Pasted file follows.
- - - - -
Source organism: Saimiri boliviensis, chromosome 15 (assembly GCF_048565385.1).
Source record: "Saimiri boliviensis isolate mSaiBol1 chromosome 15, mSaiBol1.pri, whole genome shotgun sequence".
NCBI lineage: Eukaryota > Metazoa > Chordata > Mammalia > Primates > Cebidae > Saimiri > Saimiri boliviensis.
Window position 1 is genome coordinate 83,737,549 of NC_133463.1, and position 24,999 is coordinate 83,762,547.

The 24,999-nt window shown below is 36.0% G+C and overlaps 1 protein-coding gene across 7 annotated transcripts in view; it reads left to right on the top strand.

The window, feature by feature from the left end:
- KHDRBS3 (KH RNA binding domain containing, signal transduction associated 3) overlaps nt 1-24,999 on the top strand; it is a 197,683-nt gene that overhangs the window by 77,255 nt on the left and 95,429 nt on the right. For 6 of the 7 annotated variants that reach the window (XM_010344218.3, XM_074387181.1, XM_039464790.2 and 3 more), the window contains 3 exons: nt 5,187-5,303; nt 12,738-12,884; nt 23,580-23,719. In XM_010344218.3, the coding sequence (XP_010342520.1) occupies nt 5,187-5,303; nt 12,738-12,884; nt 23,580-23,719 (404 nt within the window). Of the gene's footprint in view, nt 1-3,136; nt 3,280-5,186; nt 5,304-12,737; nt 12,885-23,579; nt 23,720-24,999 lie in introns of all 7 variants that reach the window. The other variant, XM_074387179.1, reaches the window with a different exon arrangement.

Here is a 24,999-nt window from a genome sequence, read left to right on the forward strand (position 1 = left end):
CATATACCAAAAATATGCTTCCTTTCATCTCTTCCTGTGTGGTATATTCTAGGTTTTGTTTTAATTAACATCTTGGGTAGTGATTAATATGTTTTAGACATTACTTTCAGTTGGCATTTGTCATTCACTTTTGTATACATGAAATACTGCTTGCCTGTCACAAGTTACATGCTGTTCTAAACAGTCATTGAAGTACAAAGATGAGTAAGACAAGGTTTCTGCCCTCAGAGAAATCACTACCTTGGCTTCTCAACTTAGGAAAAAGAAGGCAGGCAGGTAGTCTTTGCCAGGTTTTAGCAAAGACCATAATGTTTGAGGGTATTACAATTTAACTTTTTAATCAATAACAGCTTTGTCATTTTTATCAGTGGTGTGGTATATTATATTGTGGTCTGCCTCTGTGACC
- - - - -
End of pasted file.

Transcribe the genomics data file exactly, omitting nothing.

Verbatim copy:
Source organism: Saimiri boliviensis, chromosome 15 (assembly GCF_048565385.1).
Source record: "Saimiri boliviensis isolate mSaiBol1 chromosome 15, mSaiBol1.pri, whole genome shotgun sequence".
NCBI lineage: Eukaryota > Metazoa > Chordata > Mammalia > Primates > Cebidae > Saimiri > Saimiri boliviensis.
Window position 1 is genome coordinate 83,737,549 of NC_133463.1, and position 24,999 is coordinate 83,762,547.

The 24,999-nt window shown below is 36.0% G+C and overlaps 1 protein-coding gene across 7 annotated transcripts in view; it reads left to right on the top strand.

The window, feature by feature from the left end:
- KHDRBS3 (KH RNA binding domain containing, signal transduction associated 3) overlaps nt 1-24,999 on the top strand; it is a 197,683-nt gene that overhangs the window by 77,255 nt on the left and 95,429 nt on the right. For 6 of the 7 annotated variants that reach the window (XM_010344218.3, XM_074387181.1, XM_039464790.2 and 3 more), the window contains 3 exons: nt 5,187-5,303; nt 12,738-12,884; nt 23,580-23,719. In XM_010344218.3, the coding sequence (XP_010342520.1) occupies nt 5,187-5,303; nt 12,738-12,884; nt 23,580-23,719 (404 nt within the window). Of the gene's footprint in view, nt 1-3,136; nt 3,280-5,186; nt 5,304-12,737; nt 12,885-23,579; nt 23,720-24,999 lie in introns of all 7 variants that reach the window. The other variant, XM_074387179.1, reaches the window with a different exon arrangement.

Here is a 24,999-nt window from a genome sequence, read left to right on the forward strand (position 1 = left end):
CATATACCAAAAATATGCTTCCTTTCATCTCTTCCTGTGTGGTATATTCTAGGTTTTGTTTTAATTAACATCTTGGGTAGTGATTAATATGTTTTAGACATTACTTTCAGTTGGCATTTGTCATTCACTTTTGTATACATGAAATACTGCTTGCCTGTCACAAGTTACATGCTGTTCTAAACAGTCATTGAAGTACAAAGATGAGTAAGACAAGGTTTCTGCCCTCAGAGAAATCACTACCTTGGCTTCTCAACTTAGGAAAAAGAAGGCAGGCAGGTAGTCTTTGCCAGGTTTTAGCAAAGACCATAATGTTTGAGGGTATTACAATTTAACTTTTTAATCAATAACAGCTTTGTCATTTTTATCAGTGGTGTGGTATATTATATTGTGGTCTGCCTCTGTGACC